To support further progress on fulfilling the Paris Agreement, the UN Environment Programme (UNEP) with support from the European Union launched today a new Observatory to drive global action on reducing methane emissions.
The International Methane Emissions Observatory (IMEO) was launched at the G20 Summit, on the eve of the COP26 UN climate conference in Glasgow. IMEO will bring global reporting on methane emissions to an entirely different level, ensuring public transparency on anthropogenic methane emissions. IMEO will initially focus on methane emissions from the fossil fuel sector, and then expand to other major emitting sectors like agriculture and waste.
Methane is a powerful greenhouse gas responsible for at least a quarter of the current global warming. The recently published UNEP-Climate & Clean Air Coalition (CCAC) Global Methane Assessment states that zero or low net-cost reductions could almost halve anthropogenic methane emissions, while proven measures could cut 0.28 degrees Celsius from the forecasted rise in the planet’s average temperature by 2050.
IMEO will provide the means to prioritise actions and monitor commitments made by state actors in the Global Methane Pledge – a US and EU-led effort by over thirty countries to slash methane emissions by 30 per cent by 2030.
President of the European Commission, Ursula von der Leyen, said: “Methane is one of the most dangerous gases for our climate. We urgently need to reduce methane emissions to keep our climate targets in reach. Better satellite monitoring is essential and the EU is proud to support the creation of the International Methane Emissions Observatory.”
Methane: over 80 times more potent than CO2
To stay on track for the Paris Agreement goal of limiting climate change to 1.5°C, the world needs to almost halve greenhouse gas emissions by 2030. The Intergovernmental Panel on Climate Change (IPCC) notes that if the world is to achieve the 1.5°C temperature target, deep methane emissions reductions must be achieved over the next decade.
“As highlighted by the IPCC, if the world is serious about avoiding the worst effects of climate change, we need to cut methane emissions from the fossil fuel industry. But this is not a get-out-of-jail free card: methane reductions must go hand in hand with actions to decarbonize the energy system to limit warming to 1.5°C, as called for in the Paris Agreement,” said Inger Andersen, Executive Director of UNEP.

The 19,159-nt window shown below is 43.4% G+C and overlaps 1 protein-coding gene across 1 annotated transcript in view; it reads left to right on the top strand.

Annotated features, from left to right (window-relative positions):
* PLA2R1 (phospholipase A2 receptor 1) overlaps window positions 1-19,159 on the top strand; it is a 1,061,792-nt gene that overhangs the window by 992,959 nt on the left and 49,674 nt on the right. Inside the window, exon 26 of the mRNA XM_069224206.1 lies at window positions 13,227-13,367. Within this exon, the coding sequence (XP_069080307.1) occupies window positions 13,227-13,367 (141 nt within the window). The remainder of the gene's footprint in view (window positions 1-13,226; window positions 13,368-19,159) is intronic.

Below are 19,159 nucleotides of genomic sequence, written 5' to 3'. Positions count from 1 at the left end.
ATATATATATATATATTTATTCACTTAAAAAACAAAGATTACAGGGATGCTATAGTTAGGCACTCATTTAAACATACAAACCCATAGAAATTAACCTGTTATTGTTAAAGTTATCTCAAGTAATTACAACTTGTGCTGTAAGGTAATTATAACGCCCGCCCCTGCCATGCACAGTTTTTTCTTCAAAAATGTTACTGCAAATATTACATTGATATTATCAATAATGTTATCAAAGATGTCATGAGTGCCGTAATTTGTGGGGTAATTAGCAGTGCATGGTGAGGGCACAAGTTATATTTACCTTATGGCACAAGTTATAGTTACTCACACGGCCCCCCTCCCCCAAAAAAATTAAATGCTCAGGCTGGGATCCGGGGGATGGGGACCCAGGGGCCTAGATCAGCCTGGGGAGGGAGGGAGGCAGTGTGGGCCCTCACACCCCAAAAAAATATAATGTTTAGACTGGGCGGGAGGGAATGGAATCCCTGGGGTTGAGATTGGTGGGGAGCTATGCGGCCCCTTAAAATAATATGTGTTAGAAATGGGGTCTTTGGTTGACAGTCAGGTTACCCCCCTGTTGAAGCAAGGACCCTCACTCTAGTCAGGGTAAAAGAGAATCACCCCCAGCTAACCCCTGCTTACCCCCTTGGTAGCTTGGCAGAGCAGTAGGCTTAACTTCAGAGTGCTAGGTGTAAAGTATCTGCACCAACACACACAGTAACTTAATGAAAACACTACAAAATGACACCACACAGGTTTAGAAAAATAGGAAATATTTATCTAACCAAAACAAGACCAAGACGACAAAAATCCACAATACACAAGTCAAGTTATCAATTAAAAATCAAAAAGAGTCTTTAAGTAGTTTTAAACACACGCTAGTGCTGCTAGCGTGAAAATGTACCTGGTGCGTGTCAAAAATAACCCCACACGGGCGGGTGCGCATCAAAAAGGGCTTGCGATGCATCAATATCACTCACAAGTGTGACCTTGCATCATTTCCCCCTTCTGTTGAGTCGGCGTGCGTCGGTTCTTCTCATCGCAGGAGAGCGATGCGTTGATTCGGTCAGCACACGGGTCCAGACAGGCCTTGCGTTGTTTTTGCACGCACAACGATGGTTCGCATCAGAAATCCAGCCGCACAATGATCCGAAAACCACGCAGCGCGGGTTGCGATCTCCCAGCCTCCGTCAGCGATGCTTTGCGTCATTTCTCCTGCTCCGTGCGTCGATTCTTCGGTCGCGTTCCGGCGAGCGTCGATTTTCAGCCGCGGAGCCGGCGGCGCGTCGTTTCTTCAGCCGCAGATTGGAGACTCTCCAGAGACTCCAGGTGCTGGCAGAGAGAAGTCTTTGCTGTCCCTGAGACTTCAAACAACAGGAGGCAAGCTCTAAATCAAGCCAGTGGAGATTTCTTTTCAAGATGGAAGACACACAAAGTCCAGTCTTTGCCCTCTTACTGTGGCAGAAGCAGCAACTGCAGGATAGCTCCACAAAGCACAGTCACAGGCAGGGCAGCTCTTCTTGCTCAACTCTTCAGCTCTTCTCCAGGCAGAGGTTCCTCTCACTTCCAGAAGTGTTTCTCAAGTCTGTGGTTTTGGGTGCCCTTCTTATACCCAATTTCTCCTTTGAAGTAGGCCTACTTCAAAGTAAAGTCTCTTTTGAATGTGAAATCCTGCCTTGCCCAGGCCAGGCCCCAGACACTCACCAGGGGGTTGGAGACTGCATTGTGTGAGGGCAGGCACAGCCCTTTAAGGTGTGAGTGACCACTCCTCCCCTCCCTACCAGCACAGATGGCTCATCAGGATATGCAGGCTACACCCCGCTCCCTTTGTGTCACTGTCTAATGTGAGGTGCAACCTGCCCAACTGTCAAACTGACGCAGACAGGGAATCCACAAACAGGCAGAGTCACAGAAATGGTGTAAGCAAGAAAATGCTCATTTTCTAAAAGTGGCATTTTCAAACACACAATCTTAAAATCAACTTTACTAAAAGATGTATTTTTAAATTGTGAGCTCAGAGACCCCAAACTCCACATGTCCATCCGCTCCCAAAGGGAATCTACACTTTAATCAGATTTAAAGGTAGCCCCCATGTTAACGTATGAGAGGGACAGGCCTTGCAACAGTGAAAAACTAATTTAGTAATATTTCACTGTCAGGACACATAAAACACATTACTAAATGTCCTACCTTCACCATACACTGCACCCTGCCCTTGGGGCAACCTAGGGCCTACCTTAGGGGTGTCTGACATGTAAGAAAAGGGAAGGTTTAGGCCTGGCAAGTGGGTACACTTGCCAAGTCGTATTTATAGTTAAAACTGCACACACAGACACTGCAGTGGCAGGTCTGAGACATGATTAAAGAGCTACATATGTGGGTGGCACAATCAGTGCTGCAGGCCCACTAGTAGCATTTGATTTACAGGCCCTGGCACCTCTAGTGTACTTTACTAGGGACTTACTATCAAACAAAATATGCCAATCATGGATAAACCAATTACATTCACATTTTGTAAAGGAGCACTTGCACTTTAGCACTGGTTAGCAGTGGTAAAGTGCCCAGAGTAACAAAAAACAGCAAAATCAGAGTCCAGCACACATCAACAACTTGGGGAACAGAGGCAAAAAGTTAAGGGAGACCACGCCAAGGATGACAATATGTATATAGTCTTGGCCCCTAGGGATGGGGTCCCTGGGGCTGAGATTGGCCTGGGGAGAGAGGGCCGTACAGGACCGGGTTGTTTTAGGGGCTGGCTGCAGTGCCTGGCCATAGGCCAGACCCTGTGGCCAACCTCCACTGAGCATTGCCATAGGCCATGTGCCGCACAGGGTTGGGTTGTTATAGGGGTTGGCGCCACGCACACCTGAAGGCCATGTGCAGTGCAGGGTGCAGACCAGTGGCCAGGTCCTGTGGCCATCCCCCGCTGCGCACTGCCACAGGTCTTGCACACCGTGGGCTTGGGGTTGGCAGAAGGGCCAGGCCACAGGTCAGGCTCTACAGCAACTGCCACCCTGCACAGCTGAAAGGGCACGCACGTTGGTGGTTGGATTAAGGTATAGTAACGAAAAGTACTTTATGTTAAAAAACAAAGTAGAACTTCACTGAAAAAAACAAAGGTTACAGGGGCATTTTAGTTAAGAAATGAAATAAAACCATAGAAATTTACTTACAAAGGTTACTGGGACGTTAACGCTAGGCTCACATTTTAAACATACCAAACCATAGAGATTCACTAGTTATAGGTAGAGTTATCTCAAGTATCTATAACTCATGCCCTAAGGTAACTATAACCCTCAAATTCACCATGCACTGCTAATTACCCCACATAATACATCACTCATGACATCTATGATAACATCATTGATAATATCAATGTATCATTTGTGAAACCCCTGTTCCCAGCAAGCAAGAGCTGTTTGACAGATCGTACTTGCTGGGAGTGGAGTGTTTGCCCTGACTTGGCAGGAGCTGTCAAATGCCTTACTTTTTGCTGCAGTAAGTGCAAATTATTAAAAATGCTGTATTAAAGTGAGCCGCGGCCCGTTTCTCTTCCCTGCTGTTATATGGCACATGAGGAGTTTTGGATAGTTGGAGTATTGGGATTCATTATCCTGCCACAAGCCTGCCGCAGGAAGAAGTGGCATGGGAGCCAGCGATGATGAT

Methane released directly into the atmosphere is more than 80 times more potent than CO2 over a 20-year time horizon. However, as methane’s atmospheric lifespan is relatively short – 10 to 12 years – actions to cut methane emissions can yield the most immediate reduction in the rate of warming, while also delivering air quality benefits.
EU Commissioner for Energy, Kadri Simson, said: “Methane has accounted for roughly 30% of global warming since pre-industrial times, and today its emissions are increasing faster than at any other time since record keeping began in the 1980s. Existing systems do not allow us to determine precisely enough where these emissions happen across the globe and in what volumes. Once better data is available, countries can take swift and well-targeted action. In the EU, we will already propose pioneering legislation to cut methane emissions this year. This includes mandatory leak detection and repair and limiting venting and flaring.”
The fossil fuel industry is responsible for one-third of anthropogenic emissions and is the sector with the highest potential for reductions. The wasted methane, the main component in natural gas, is a valuable source of energy that could be used to fuel power plants or homes.
IMEO: an independent and trusted global entity
The Observatory will produce a global public dataset of empirically verified methane emissions – starting with the fossil fuel sector – at an increasing level of granularity and accuracy by integrating data principally from four streams: reporting from the Oil and Gas Methane Partnership 2.0 (OGMP 2.0), oil and gas companies, direct measurement data from scientific studies, remote sensing data, and national inventories. This will allow IMEO to engage companies and governments around the world to utilize this data to target strategic mitigation actions and support science-based policy options.
Critical to this effort are data collected through OGMP 2.0 launched in November 2020 in the framework of the CCAC. OGMP 2.0, launched in November 2020 in the framework of the CCAC, is the only comprehensive, measurement-based reporting framework for the oil and gas sector, and its 74 member companies represent many of the world’s largest operators across the entire value chain, and account for over 30% of all oil and gas production.
IMEO: First Annual Report
In a report released to coincide with the launch, IMEO laid out its Theory of Change. At the heart of this theory is the need for an independent and trusted entity to integrate these multiple sources of heterogenous data into a coherent and policy relevant dataset. The report also includes the analysis of the first reports submitted by the company members of the OGMP 2.0. During this first year, most companies put significant efforts into reporting and outlined ambitious 2025 reduction targets. Out of the 55 companies that set targets, 30 meet or exceed the recommended targets of 45% reduction or near-zero methane intensity, and 51 have submitted plans to improve the accuracy of their data over the next 3-5 years.
Hosted by UNEP, IMEO’s budget amounts to €100 million over five years. To maintain its independence and credibility, it will receive no industry funding. Instead, IMEO will be entirely funded by governments and philanthropies, with core resources provided by the European Commission as a founding member.